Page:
Though many women in the forum found this revelation to truly resonate with them, many admitted that it will be hard to change old habits. I agree, we all live the way we have been programmed. And if we want better life experiences, we have to step out of the matrix.
Breaking my program was a painful experience, but I fully intended to change my habits and my reality. The good news is that I stopped being attracted to dominant, macho men, and I am now turned off by egotism. I now have a lot more respect for what culture refers to as beta males, the men who don’t seek to dominate, but are perfectly comfortable with themselves.
But I think that socially this country is experiencing a shift. Turn on the news, and the headlines are filled with accusations of masculinity being under attack. Initially, it was just a few critics who openly ridiculed the president’s narcissism and phony masculinity, but then other politicians with bloated egos and very little character got lumped into the same category. Then came the #metoo movement, when the country’s top executives were exposed for harassment, rape and misogyny. And finally, the nation’s religious leaders were exposed for pedophilia, sexual abuse and a long history of silencing victims.
So, is masculinity under attack? Definitely not. Fake masculinity is being exposed, and criminal behavior is under attack. and that is clearly making a lot of men and women uncomfortable. Delusion, perversion, bullying are under attack and rightfully so. But, as we watch the masks of a lot of powerful men crack and fall to the ground, many of us are realizing that those traits we were taught to be masculine: aggression, dominance, superiority have nothing to do with real manhood at all. A lot of women are recognizing their own personal patterns in the stories that play out in the media. We can all relate to submitting to a man so he won’t lose his temper, won’t retaliate, won’t seek revenge. We all know what it is like to keep our mouths shut so that his opinion could be valid. We have all been taught to pander to a man’s ego, and if we have an opinion that invalidates his, make him believe that he came up with it himself.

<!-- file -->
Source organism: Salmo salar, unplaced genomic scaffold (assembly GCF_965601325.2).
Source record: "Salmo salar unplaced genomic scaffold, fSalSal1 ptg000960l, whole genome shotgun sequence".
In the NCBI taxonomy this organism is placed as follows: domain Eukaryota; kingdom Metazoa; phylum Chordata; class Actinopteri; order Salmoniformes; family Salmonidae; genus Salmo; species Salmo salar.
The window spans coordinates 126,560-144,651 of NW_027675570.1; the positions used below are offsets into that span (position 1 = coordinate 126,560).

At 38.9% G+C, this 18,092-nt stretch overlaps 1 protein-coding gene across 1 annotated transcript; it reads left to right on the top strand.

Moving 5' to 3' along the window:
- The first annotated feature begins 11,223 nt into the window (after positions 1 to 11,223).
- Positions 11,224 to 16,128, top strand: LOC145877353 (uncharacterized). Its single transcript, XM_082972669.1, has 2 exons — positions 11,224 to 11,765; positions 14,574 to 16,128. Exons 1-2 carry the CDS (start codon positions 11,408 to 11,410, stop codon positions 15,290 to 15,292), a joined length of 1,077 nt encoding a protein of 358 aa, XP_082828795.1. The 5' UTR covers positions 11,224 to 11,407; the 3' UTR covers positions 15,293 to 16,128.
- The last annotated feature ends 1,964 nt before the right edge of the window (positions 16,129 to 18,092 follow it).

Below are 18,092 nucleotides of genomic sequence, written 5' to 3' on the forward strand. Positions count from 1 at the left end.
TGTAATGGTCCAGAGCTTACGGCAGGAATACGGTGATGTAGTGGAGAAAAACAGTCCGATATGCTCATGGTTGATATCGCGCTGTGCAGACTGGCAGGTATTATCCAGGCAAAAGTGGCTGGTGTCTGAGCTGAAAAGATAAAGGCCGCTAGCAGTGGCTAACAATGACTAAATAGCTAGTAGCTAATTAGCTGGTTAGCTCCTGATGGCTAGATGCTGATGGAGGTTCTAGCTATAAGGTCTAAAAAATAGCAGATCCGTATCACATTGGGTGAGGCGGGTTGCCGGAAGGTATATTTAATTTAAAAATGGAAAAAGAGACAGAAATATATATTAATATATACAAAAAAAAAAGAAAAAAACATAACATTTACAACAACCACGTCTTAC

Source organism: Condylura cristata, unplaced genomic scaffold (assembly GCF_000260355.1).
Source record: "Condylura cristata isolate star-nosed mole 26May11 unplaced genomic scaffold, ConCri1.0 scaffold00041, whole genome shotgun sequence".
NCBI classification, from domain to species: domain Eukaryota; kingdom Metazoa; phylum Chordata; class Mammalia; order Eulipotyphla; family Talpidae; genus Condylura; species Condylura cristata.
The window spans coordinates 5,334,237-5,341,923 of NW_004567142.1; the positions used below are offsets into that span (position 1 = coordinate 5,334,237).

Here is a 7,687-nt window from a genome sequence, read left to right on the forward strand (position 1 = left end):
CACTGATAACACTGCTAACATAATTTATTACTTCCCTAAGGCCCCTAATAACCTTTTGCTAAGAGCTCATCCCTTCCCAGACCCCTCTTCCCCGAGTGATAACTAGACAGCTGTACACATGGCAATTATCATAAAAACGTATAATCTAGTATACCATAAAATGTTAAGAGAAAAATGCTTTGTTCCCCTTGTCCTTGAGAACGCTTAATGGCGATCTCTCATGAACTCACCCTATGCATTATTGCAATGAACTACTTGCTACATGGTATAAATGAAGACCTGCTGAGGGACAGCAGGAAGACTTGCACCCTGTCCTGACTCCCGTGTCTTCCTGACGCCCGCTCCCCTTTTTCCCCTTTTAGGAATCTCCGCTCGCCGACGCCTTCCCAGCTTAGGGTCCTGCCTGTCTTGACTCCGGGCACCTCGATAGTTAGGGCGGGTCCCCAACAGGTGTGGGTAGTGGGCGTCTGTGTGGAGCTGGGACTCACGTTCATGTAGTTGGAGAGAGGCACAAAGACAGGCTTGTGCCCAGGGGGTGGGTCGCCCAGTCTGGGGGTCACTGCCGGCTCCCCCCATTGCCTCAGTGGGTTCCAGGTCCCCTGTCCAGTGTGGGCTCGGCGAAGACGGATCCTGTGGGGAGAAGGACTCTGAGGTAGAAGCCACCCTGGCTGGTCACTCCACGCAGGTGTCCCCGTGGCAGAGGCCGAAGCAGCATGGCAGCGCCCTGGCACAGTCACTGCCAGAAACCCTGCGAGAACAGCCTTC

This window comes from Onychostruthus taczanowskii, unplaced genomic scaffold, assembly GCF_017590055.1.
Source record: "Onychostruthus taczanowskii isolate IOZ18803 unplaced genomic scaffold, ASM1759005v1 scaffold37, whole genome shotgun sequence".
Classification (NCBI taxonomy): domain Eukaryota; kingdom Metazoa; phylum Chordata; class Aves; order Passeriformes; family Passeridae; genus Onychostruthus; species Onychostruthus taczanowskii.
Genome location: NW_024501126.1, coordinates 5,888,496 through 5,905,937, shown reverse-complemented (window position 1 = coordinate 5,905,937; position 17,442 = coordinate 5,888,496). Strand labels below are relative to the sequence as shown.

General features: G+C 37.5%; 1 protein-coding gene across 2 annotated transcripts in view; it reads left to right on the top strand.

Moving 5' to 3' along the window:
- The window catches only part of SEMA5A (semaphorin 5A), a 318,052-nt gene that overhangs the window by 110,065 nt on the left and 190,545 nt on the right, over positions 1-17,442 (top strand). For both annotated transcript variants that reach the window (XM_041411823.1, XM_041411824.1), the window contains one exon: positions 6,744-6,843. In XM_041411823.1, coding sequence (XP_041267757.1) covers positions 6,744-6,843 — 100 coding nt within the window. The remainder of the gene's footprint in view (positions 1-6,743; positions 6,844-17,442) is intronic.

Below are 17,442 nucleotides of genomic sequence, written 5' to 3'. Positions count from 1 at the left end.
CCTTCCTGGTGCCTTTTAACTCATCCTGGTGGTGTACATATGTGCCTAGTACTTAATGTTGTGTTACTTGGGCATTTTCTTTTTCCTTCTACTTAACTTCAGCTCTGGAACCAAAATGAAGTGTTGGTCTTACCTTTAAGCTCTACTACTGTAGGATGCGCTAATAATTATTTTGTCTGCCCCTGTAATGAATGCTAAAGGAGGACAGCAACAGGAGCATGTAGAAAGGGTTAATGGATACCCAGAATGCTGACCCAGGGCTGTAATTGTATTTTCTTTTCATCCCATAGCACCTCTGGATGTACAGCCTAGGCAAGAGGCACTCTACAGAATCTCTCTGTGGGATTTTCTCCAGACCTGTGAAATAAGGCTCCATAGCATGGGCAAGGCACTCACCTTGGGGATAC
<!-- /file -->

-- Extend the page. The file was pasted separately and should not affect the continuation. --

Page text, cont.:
In many ways we women are guilty of supporting fake masculinity, respecting the patriarchy and bowing down to Big Men. In fact we made them, we raised them, and we pandered to their egos for generations. Why are we so dismayed that so many men still don’t see us as equals? We put them on those pedestals ourselves.
But, getting back to dating and women’s attraction to big, powerful men, I think that this is something that is slowly shifting here in America. Now that women comprise 47% of the work force, we no longer need men to lead us, support us, be superior to us. As our needs change, many women are starting to realize that we don’t need a traditional husband, we now want a partner and an equal.
Dating that hypermasculine brute with a bloated ego who seeks to dominate is no longer attractive to a growing number of women. Personally, I want a man I can respect. I see myself possessing a very strong character, so I would like someone whose character matches mine. I still want someone whose strengths compensate for my weaknesses and vice versa, but overall I want my equal. I don’t need someone whose life I have to build, nor someone whose ego I have to stroke. I am ready to build my own life. He can join me, or not.
If one person in the relationship is looking up, obviously the other is looking down.